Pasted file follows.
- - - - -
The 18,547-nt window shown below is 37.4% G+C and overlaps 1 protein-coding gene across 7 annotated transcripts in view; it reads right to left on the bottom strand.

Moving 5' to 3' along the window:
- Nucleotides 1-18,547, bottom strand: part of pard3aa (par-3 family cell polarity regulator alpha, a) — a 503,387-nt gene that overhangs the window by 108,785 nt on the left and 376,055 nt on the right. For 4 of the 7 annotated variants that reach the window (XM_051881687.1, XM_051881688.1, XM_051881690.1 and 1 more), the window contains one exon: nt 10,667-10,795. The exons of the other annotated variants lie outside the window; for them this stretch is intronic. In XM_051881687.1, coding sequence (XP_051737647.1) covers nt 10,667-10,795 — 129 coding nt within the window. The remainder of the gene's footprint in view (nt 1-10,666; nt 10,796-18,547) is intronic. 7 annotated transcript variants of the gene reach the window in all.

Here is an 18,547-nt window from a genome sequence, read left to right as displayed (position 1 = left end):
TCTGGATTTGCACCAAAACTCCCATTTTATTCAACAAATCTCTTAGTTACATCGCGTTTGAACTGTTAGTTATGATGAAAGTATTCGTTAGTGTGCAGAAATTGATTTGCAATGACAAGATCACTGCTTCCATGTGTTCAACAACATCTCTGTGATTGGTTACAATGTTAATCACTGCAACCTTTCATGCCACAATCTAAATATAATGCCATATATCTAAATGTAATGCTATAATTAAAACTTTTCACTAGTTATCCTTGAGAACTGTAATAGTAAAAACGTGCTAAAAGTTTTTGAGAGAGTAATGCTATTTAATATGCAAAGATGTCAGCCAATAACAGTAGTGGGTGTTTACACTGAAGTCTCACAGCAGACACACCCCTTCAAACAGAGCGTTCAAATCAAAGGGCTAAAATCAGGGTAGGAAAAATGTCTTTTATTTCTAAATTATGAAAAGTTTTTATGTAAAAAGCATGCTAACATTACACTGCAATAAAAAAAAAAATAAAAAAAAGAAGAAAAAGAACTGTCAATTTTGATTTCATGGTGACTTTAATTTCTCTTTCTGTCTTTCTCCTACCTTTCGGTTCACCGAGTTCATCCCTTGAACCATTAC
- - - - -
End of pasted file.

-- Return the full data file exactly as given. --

The 18,547-nt window shown below is 37.4% G+C and overlaps 1 protein-coding gene across 7 annotated transcripts in view; it reads right to left on the bottom strand.

Moving 5' to 3' along the window:
- Nucleotides 1-18,547, bottom strand: part of pard3aa (par-3 family cell polarity regulator alpha, a) — a 503,387-nt gene that overhangs the window by 108,785 nt on the left and 376,055 nt on the right. For 4 of the 7 annotated variants that reach the window (XM_051881687.1, XM_051881688.1, XM_051881690.1 and 1 more), the window contains one exon: nt 10,667-10,795. The exons of the other annotated variants lie outside the window; for them this stretch is intronic. In XM_051881687.1, coding sequence (XP_051737647.1) covers nt 10,667-10,795 — 129 coding nt within the window. The remainder of the gene's footprint in view (nt 1-10,666; nt 10,796-18,547) is intronic. 7 annotated transcript variants of the gene reach the window in all.

Here is an 18,547-nt window from a genome sequence, read left to right as displayed (position 1 = left end):
TCTGGATTTGCACCAAAACTCCCATTTTATTCAACAAATCTCTTAGTTACATCGCGTTTGAACTGTTAGTTATGATGAAAGTATTCGTTAGTGTGCAGAAATTGATTTGCAATGACAAGATCACTGCTTCCATGTGTTCAACAACATCTCTGTGATTGGTTACAATGTTAATCACTGCAACCTTTCATGCCACAATCTAAATATAATGCCATATATCTAAATGTAATGCTATAATTAAAACTTTTCACTAGTTATCCTTGAGAACTGTAATAGTAAAAACGTGCTAAAAGTTTTTGAGAGAGTAATGCTATTTAATATGCAAAGATGTCAGCCAATAACAGTAGTGGGTGTTTACACTGAAGTCTCACAGCAGACACACCCCTTCAAACAGAGCGTTCAAATCAAAGGGCTAAAATCAGGGTAGGAAAAATGTCTTTTATTTCTAAATTATGAAAAGTTTTTATGTAAAAAGCATGCTAACATTACACTGCAATAAAAAAAAAAATAAAAAAAAGAAGAAAAAGAACTGTCAATTTTGATTTCATGGTGACTTTAATTTCTCTTTCTGTCTTTCTCCTACCTTTCGGTTCACCGAGTTCATCCCTTGAACCATTAC